However, the slaughter and destruction of World War I did not stop Monet, on the contrary it energized him.  While thousands were wounded or killed, Monet continued to create as if in defiance of forces he could not control.  The beauty of the water lily pond would prevail to restore the spirit of his countrymen after the debacle was over.

Uppermost for Monet were the murals of the Grandes Decorations that would someday encircle the walls of the L’Orangerie Museum in Paris.  Twenty two panels extending over six feet or 200 cm. in height and nearly 14 feet or 425 cm. in width.

Art historians are still not certain of the stages of Monet’s artistic process that led to the final cycle.  For Monet was creating other works of art simultaneously: sizable canvases, often characterized by intense colors and expressive brushstrokes.  Were they completed works of art or actually studies for the Grandes Decorations?

Whatever the answer, photographs taken in 1917 do document the progress of the Grandes Decorations.  Besides the water lilies, we can see the prevalence of the willow tree in the murals.

Photograph of Monet’s Grandes Decorations, Monet’s studio, Giverny, November, 1917

In fact, the weeping willow became the symbol of the war for Monet.  Around the time of one of the most critical episodes of fighting in 1918, when it seemed likely that Germany would invade France possibly overrunning the artist’s beloved Giverny, Monet focused on the tree that graced the shoreline of his pond.

The Allies won, though, and Monet was able to complete his Grandes Decorations, although not without a struggle.  Urged on by his friend, French President Clemenceau, Monet spent the remaining years of his life pursuing this often elusive goal.  His eyesight was his greatest challenge, threatening to stop him from painting permanently, when he was forced to submit to a cataract operation on his right eye at the age of 83 that took at least a year of recovery.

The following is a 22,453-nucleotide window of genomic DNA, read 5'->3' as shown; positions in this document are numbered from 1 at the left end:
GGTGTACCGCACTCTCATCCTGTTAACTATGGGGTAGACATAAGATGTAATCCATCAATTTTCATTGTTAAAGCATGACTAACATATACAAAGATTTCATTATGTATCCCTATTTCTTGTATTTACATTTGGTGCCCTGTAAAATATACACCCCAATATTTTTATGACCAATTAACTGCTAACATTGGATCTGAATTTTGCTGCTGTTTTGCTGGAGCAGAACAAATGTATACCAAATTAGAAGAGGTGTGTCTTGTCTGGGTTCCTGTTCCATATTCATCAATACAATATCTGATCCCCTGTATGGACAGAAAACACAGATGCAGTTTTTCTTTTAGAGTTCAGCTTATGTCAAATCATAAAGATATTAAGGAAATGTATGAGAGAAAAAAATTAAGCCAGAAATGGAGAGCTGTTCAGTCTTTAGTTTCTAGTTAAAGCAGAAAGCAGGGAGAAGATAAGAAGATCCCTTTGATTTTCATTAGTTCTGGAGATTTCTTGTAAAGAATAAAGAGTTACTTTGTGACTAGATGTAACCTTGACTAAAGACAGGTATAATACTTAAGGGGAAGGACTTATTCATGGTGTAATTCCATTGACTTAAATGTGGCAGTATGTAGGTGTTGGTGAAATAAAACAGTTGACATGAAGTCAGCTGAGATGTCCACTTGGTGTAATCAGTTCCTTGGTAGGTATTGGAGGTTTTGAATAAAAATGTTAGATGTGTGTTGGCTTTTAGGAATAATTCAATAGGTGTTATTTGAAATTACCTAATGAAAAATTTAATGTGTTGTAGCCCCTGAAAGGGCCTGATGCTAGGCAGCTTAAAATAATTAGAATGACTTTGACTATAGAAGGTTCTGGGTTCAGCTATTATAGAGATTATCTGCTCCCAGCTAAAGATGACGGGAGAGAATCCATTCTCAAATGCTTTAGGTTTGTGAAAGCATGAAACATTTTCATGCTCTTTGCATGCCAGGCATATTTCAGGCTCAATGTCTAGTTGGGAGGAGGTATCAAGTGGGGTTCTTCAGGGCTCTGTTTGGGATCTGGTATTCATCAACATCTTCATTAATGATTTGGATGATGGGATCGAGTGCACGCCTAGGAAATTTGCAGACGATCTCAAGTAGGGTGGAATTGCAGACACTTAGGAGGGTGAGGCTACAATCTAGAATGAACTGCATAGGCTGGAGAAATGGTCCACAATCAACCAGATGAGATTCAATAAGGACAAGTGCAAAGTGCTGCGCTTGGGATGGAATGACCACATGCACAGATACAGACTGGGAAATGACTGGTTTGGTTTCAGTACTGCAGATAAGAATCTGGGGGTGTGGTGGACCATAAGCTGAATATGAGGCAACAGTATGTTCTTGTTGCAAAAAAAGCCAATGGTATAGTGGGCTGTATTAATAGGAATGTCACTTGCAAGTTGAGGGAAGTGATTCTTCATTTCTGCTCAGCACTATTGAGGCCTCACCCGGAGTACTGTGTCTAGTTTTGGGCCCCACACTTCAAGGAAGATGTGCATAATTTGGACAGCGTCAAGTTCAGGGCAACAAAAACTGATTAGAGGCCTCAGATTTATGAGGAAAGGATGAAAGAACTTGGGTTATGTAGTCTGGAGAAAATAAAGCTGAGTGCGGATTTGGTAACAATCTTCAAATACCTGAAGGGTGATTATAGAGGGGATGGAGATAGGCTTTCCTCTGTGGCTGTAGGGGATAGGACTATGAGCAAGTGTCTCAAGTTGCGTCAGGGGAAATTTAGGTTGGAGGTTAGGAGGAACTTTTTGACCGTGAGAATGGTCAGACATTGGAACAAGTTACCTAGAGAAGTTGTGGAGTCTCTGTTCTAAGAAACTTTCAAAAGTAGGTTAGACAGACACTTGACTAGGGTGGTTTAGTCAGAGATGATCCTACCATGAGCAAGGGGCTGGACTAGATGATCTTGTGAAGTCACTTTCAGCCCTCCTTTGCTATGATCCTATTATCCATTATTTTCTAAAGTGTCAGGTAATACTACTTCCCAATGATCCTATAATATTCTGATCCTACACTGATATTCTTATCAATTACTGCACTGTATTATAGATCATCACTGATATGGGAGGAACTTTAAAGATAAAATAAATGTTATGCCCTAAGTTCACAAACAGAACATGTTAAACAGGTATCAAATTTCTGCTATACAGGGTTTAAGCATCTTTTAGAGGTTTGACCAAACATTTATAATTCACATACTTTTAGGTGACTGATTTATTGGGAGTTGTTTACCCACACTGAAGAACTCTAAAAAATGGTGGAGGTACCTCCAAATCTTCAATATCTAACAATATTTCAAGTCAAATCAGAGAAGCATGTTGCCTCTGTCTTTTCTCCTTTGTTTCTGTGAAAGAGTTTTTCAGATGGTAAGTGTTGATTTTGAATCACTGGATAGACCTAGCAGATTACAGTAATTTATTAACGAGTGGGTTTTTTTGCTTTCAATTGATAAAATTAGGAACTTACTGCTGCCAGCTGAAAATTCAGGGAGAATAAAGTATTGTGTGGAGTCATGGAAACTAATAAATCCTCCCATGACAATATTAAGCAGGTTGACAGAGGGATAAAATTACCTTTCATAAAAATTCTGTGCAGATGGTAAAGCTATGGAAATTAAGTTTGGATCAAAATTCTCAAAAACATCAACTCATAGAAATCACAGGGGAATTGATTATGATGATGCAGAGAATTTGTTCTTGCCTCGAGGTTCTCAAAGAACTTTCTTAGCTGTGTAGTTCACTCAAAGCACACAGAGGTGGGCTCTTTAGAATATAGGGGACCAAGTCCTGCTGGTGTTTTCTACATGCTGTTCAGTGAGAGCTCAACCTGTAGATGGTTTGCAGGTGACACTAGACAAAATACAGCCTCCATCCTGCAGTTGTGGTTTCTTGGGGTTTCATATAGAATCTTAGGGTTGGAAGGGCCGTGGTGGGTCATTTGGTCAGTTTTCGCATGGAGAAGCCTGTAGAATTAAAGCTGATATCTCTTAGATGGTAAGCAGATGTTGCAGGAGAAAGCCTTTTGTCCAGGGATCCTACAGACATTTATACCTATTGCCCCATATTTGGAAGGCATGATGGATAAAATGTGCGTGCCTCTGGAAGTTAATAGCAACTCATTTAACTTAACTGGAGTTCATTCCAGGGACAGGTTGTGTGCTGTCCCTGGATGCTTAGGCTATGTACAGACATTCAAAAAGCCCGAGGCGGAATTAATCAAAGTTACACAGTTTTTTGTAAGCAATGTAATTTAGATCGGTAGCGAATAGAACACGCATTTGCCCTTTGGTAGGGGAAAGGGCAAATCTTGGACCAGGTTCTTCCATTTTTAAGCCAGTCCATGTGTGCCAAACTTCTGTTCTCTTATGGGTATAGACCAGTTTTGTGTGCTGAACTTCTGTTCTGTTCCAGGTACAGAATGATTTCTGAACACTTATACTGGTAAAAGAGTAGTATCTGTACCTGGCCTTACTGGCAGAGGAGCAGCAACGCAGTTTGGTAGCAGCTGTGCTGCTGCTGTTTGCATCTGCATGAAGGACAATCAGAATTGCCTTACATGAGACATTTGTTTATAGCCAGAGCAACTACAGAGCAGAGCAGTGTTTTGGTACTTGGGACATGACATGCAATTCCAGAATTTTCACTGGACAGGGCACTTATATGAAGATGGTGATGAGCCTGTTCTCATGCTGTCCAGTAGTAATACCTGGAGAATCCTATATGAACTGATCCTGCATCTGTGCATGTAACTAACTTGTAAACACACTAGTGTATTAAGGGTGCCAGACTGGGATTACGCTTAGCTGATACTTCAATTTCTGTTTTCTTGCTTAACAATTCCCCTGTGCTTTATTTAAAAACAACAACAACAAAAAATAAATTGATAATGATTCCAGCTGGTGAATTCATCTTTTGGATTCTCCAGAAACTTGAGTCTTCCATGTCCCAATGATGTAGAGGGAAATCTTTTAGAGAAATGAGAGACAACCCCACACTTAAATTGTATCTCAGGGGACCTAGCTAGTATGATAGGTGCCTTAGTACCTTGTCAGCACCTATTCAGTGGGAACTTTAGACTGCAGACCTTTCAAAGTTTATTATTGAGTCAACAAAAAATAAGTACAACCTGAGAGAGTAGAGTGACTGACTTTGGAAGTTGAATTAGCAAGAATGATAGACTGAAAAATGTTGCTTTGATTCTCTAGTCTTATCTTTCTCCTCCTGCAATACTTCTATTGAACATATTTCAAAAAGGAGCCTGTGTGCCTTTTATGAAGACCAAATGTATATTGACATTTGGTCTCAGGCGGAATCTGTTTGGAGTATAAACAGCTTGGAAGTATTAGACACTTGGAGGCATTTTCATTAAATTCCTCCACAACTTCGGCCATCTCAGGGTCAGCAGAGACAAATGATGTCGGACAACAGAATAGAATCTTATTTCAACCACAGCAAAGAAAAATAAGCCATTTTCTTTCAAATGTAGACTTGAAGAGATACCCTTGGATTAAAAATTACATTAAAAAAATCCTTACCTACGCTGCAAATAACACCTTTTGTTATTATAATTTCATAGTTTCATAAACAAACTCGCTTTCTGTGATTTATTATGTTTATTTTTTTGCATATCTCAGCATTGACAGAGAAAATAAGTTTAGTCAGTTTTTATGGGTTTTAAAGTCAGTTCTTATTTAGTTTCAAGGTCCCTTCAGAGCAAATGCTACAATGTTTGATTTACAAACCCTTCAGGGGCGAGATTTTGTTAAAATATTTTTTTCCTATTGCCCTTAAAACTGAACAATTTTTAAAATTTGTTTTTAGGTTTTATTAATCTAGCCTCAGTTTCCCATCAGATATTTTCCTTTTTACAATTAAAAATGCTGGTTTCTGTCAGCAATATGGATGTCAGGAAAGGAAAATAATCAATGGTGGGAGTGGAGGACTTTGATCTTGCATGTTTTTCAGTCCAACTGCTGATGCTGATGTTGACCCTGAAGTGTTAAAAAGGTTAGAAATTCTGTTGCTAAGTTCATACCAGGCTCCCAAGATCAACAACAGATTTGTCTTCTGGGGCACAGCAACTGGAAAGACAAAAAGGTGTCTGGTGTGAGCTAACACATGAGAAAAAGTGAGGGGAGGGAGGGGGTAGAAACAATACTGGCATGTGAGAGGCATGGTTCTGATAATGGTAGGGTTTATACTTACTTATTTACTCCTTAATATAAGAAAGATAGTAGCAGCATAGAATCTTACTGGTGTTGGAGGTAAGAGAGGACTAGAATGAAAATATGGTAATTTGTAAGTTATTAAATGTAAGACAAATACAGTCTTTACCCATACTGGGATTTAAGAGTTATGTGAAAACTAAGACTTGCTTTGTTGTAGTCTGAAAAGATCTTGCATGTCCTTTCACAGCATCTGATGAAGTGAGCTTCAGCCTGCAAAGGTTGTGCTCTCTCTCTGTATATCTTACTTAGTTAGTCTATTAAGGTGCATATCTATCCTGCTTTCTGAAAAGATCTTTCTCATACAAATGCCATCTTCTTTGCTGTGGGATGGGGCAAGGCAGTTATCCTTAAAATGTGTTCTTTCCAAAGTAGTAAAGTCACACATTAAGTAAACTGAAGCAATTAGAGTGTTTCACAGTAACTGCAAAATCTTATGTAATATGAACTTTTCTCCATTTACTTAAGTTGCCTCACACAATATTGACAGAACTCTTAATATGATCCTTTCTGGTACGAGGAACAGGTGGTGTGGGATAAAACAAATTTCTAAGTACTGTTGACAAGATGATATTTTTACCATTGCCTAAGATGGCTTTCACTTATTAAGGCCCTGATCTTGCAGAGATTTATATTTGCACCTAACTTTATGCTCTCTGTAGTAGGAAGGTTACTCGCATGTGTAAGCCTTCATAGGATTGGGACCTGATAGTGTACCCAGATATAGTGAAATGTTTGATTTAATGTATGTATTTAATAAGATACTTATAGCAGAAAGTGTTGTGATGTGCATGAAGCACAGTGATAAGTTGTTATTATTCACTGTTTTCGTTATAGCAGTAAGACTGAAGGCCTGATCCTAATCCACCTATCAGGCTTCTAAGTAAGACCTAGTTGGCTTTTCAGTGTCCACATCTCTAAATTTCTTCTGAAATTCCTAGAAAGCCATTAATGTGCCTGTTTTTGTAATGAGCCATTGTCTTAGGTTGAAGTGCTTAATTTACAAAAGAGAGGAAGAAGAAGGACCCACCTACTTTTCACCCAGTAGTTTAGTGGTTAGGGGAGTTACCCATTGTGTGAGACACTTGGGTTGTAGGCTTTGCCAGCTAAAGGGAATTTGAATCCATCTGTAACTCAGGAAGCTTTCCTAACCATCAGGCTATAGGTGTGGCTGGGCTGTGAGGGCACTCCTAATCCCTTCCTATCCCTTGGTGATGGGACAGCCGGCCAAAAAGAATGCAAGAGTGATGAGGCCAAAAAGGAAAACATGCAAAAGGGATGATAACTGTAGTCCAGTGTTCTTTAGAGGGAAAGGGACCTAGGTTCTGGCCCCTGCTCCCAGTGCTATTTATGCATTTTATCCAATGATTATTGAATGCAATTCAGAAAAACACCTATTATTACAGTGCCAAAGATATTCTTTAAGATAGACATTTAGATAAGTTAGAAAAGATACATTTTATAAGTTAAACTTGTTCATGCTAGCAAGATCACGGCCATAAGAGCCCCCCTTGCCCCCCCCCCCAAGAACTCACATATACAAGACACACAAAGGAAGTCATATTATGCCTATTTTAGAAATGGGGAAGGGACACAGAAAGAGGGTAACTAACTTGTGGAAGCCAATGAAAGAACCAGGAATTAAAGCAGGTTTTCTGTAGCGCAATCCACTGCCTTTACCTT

In a poignant photograph taken after his cataract operation, Monet stands in the middle of his garden, wearing dark glasses to protect his eyes from the sunlight that had illuminated so many of his masterpieces.  How afraid the artist must have been, uncertain whether he would be able see well enough to paint again.

A few years later, Monet would die of pulmonary cancer, but not before he donated his Grandes Decorations to France.

So when you look at Monet’s Grandes Decorations, as well as some of his other later paintings of water lilies, consider both his ordeal and triumph.  Think, too, not of war, but peace—-and how  one man can heal first a nation, then the world.

The Setting Sun, Grandes,Decorations, Musee de l’Orangerie, Paris

For a more extensive view of the Grandes Decorations, google “water lilies, Musee de l’Orangerie” at youtube and enjoy a number of slide shows taken at the museum.

You can discover more about Monet and how to incorporate his vision into your everyday life in Through an Artist’s Eyes: Learning to Live Creatively by Joan Hart.  Other artists are highlighted in the book, from Vermeer to Georgia O’Keeffe.


Available on Amazon.